Carbon ThreeSixty, the advanced composite structure specialist, is leading a new project co-funded by Innovate UK, the UK’s innovation agency, to develop a revolutionary all composite helicopter wheel.
The project started on the 1st of January and will run for the next 18 months. The National Aerospace Technology and Exploitation Programme (NATEP) project is being delivered in partnership with the National Composites Centre, collaborating with Leonardo and ultimately aims to improve performance, safety & full ownership cost.
NATEP assists companies in the aerospace supply chain to work collaboratively in the development of innovative technologies through a unique combination of match funding, mentoring and end user support. Participation in the programme equips project partners to win new business with existing customers and to diversify their customer base. Since 2013 the programme has brought together technology collaborations of more than 350 aerospace supply chain micro, small and medium sized companies.
The technologies developed within the NATEP Programme will be used on current and new aircraft programmes, increasing productivity, creating jobs and injecting new R&D capabilities into the supply chain. NATEP companies are supported to be better able to win work with existing customers and new customers, particularly in export markets, as well as in cross sectors markets such as the automotive, energy or rail sectors.
The aim is to leverage the consortium’s combined expertise to design, develop and manufacture an ultra-low mass, robust, proof-of-concept carbon fibre reinforced plastic (CFRP) wheel for rotary wing aircraft.
The current global market for helicopter wheels uses metallic light-alloy materials, usually aluminium or magnesium. These offer sufficient strength and stiffness from a relatively low density.
A wheel made of CFRP will offer significantly enhanced mechanical properties at approximately half the density of metallic wheels. Compared to aluminium alloys, a CFRP wheel will be lighter, with higher performance with an extended working life.
Existing light metal alloy helicopter wheels can suffer from undesirable fatigue failures and have to endure relatively harsh environments. This requires regular preventative and corrective maintenance throughout the life of the aircraft.
The fibrous microstructure and resin stability of advanced composites mean that fatigue life and corrosion resistance can be much improved when optimally designed. They also offer weight savings of around 30-40% over forged aluminium and improved NVH (noise, vibration and harshness) performance.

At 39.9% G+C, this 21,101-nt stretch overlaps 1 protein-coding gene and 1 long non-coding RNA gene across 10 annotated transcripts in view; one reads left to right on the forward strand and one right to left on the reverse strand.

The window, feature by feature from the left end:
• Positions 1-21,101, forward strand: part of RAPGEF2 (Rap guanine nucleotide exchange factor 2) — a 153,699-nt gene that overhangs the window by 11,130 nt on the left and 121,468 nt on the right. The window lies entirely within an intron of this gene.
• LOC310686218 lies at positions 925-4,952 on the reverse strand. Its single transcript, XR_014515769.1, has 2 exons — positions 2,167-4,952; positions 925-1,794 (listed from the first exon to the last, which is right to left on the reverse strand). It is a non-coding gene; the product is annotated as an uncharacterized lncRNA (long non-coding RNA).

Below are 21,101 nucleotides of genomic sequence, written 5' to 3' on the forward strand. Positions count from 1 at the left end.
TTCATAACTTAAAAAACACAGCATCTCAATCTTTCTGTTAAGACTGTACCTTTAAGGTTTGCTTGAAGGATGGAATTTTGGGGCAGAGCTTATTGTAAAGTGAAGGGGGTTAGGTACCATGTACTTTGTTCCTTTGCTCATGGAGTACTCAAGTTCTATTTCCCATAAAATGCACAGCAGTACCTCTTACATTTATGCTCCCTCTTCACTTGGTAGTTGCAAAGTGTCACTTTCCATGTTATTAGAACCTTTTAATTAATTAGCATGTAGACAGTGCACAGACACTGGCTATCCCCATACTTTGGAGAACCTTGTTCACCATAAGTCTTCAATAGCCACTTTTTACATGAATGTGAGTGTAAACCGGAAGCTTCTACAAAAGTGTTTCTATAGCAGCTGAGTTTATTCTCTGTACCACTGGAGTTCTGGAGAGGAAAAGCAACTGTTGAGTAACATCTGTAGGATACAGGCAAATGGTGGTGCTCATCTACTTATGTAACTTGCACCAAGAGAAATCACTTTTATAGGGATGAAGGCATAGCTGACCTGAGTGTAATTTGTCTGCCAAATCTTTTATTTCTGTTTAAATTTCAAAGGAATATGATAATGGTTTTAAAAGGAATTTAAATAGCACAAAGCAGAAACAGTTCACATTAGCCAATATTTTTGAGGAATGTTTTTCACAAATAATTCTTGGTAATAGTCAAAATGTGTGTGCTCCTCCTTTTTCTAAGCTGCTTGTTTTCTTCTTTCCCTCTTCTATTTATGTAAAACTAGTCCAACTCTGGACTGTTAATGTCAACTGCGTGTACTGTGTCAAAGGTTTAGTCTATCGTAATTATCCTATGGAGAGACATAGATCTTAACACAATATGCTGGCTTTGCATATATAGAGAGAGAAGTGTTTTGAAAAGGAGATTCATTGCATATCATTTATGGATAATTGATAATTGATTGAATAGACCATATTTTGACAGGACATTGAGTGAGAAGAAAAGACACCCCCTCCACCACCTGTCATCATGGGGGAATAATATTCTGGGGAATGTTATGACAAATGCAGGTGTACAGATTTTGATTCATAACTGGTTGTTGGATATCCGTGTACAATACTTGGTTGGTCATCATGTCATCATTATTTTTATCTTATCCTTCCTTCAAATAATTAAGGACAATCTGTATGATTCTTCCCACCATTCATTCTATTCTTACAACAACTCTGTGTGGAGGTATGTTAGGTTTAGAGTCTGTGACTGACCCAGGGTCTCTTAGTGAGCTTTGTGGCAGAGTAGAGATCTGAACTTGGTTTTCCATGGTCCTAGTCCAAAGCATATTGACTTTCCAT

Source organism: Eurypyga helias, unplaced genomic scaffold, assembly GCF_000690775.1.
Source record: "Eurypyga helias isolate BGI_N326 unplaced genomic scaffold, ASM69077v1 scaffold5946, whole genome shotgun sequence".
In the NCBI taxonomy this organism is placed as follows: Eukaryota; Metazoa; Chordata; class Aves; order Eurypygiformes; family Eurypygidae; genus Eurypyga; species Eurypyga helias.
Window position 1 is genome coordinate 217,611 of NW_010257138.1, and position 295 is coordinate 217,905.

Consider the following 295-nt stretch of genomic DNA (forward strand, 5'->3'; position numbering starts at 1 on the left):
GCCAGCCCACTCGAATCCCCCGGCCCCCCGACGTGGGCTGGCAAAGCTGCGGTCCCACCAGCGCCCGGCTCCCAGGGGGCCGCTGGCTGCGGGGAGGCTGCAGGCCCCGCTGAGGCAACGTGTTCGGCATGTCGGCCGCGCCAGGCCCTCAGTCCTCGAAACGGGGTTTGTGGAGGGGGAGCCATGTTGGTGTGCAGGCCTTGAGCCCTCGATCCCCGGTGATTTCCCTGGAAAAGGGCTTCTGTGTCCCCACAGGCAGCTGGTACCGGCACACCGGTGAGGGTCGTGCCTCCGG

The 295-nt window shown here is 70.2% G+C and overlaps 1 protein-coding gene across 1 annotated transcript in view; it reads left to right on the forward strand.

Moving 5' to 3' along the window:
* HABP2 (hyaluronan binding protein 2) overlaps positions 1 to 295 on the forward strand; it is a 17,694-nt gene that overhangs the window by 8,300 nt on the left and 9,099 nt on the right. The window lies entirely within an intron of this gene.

Weight reductions enable airframers to deliver efficiency, range and payload improvements and provide an option for lower power density propulsion systems, such as battery-electric. Composite wheels will also be interchangeable with existing wheels, making them suitable for retrofit applications.
Carbon ThreeSixty provide light-weighting solutions using advanced composite materials and manufacturing processes. They specialise in resin transfer moulding (RTM) and novel preforming techniques such as tailored fibre placement (TFP) to produce highly optimised and cost-effective structures.
The business has delivered several innovative light-weighting products into automotive and defence sectors including Heavy Duty Vehicle run-flat structures, next-gen tracked vehicle road wheels, and all-composite wheels for land defence vehicles.
Ed Allnutt, Managing Director of Carbon ThreeSixty said: “The application of advanced composite materials and processes specifically to aerospace wheels is a highly innovative step.
“Our experience with other composite wheel applications has shown that weight savings of 30 to 40% are achievable over forged aluminium solutions.We believe the key selling point, however, will be the improvements in fatigue life and failure mode which will extend life and improve safety.
The project will use cutting edge composite manufacturing technology such as tailored fibre placement (TFP), braiding and out of autoclave processes to ensure repeatability and scalability while utilising novel product and process design to enable the partners to protect IP required to successfully manufacture the products.
One of the partners is the National Composites Centre is a world-class research centre, where companies of any size and across industry sectors, can access cutting-edge technology and specialist engineers, to drive innovation in the design and manufacture of composites.
Alex Doyle, Technology Project Lead of National Composites Centre said: “Composite wheels have only become viable in the last 10 years due to improvements in resin system toughness, lower carbon fibre prices and improvements in process automation. We can see this in the automotive wheel market, where they are now proven.
“However, aerospace applications are more challenging. The shift in cost, combined with the technical improvements are the reason why now is the time composite wheels are feasible for aerospace rotorcraft applications.”
The scope of the project covers the specification, design, development, manufacture, inspection and testing of a proof of concept helicopter wheel, considering full aerospace requirements in line with the specification provided by Leonardo for an undisclosed platform.